US 1728915 A
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P 1929- E. P. BLANKENSHIP ET AL 1,728,915
LINE SAVER AND RESTRAINER FOR DRILLING CABLES Filed May 5, 1928 2 Sheets-Sheet 1 it/13h)? ensfiip E MBeIZ al'torucg p E. P. BLANKENSHIP ET AL 1,728,915
LINE SAVER AND RESTRAINER FOR DRILLING CABLES Filed'May 5, 1928 2 Sheets-Sham. 2
' abkouwq Patented Sept. 24, 1929. i
UNITED STATES PATENT OFFICE EARL P. BLANKENSHIP AND EDWARD W. BELL, OF SEMINOLE, OKLAHOMA LINE SAVER AND RESTRAINER FOR DRILLING CABLES Application filed May 5, 1928. 'Serial No. 275,538.
This invention relates to appliances designed to be used with drilling rigs in which there is a relatively long wire line running from the winding spool to the crown block.
In rigs of this character, this long wire line is very liable to whip, as there is a distance of about one hundred and twelve feet from the spool to the crown block and the line traveling at a high speed whips and balls up on the spool andcuts through. Thus the wire has to be discarded.
The general object of the present invention is to provide an appliance which will cause the wire to spool evenly on the spool, thus saving the line from overlapping and cut ting and preventing it from whipping.
A further object is to provide a device of this character which includes a cable guide having pulleys through which the cable passes, the pulleys being mounted upon a yoke or head and the head connected by piston rods to a plurality of cylinders having air therein on opposite sides of the pistons, the confined air within the cylinders permitting a movement of the pistons but restraining undue movement thereof and, therefore, restraining undue movement or whipping of the line or cable.
A still further object is to provide a device of this character so constructed that the movement of the cylinders can be rendered more or less free, as desired, by the proper adjustment of air vent valves. I
Other objects will appear in the course of the following description.
Our invention is illustrated in the accompanying drawings, whercin:--
Figure 1 is a fragmentary elevation of a winding drum showing our line or cable restraining means applied thereto; I
Figure 2 is a top plan view of the structure shown in Figure 1;
Figure 3 is a longitudinal sectional view through one of the restraining cylinders showing the piston and the yoke in elevation;
Figure 4 is a top plan view of the yoke;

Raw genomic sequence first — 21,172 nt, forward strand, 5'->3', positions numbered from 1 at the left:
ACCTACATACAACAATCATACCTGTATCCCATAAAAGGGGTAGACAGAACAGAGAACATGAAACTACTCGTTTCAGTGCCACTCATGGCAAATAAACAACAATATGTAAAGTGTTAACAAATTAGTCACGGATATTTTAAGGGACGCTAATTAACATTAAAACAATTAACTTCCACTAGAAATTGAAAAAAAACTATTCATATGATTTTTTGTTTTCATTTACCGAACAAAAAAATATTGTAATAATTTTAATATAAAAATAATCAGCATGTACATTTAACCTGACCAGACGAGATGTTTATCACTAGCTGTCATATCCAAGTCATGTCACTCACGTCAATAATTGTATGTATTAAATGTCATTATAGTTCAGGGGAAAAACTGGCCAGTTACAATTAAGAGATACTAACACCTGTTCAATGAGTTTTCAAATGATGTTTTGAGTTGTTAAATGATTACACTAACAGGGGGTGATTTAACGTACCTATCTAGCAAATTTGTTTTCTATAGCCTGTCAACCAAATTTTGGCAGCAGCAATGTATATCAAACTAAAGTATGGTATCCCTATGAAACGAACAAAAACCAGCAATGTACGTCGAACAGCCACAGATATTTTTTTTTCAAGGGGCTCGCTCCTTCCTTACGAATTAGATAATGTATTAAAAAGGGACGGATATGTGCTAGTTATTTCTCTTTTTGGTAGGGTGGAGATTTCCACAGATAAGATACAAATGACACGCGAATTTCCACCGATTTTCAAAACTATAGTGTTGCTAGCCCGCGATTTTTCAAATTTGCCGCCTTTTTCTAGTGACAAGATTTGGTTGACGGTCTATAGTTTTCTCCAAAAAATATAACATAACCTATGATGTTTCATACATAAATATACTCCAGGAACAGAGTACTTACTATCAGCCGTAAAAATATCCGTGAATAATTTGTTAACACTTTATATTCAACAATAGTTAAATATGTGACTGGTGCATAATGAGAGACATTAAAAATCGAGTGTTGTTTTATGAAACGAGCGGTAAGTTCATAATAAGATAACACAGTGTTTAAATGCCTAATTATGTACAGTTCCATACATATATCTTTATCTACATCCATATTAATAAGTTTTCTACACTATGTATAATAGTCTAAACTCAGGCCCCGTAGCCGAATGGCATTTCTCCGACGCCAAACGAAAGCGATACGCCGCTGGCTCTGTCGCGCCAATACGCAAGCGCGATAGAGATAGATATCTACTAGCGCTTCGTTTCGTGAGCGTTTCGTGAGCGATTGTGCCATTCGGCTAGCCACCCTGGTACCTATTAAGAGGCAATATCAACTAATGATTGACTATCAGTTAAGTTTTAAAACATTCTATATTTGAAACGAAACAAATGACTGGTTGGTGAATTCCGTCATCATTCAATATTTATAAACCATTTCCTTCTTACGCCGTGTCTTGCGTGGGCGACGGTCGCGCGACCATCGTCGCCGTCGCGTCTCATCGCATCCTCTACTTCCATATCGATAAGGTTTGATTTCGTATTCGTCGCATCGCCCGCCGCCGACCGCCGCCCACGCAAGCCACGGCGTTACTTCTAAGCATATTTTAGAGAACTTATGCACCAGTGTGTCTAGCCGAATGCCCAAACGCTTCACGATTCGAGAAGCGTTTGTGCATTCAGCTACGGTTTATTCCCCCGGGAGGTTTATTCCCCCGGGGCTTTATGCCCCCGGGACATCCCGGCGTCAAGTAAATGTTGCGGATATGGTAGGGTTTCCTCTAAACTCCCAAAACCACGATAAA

Figure 5 is asection through the cylinder on the line 5-5 of Figure 1, the section being on an enlarged scale.
Referring to these drawings, it Will be seen that our cable restrainer or line saver comprises a yoke or head, designated generally 10, having mounted therein a pair of pulleys 11. The head preferably consists of two longitudinal irons 12 and the pulleys 11 are mounted. upon transverse bolts 13. Each of the irons 12 is flanged at its outer ends, as at 14, and at one end the irons 12 are connected by a transverse bar 15 having thereon a screw-threaded socket 16 with which a piston rod 17 may be engaged.
One of the bars 12 is provided with outwardly projecting lugs 18 to which another piston rod 19 is pivoted for swinging move ment in the plane of the yoke or head 10. It will be understood that the yoke 10 may be formed in any other manner desired but that .the pulleys 11 are supported in spaced rela tion to each other to permit the passage between them of the line or cable 20. The piston rod 17 extends into a cylinder 21 and carries upon it the piston 22, the piston being held in place by nuts on the rod or in any other manner. The piston is preferably about six inches long and the cylinder is preferably about four feet long.
The piston rod extends through a stuiiing box 23 of any usual or suitable construction. The cylinder is provided on each side of the piston with the air vents 24, passage through which is controlled by valves 25. By reducing the effective area of the passage through the vents or increasing th s effective area, the movement of the piston within the cylinder may be controlled. The cylinders are preferably about two and a half inches in diam eter. The cylinder is operatively pivoted upon a supporting iron or bracket 26 which is bolted to a beam 27 and projects out there.- from. The cylinder is mounted within a saddle comprising an upper bar 28 and a lower cross bar 29 with bolts 30 connecting these bars and holding tight upon the cylinder. The lower bar 29 has extending through it a pivot bolt 31 of any suitable construction whose head is countersunk in the bar 29. Thus the saddle and the cylinder engaged thereby may be swung in a horizontal plane at right angles to the direction of the cable 20 and toward or from the vertical axisof the rotary drilling machine, if this appliance is used upon a rotary.
The piston rod 19 extends into a second cylinder 21 which is mounted upon a beam in substantially the same manner as the cylinder 21 for pivotal movement in a horizontal plane. Inasmuch as the construction of the cylinder and the mounting thereof is the same as for the cylinder 21, it is not believed necessary to describe the mounting of the second cylinder.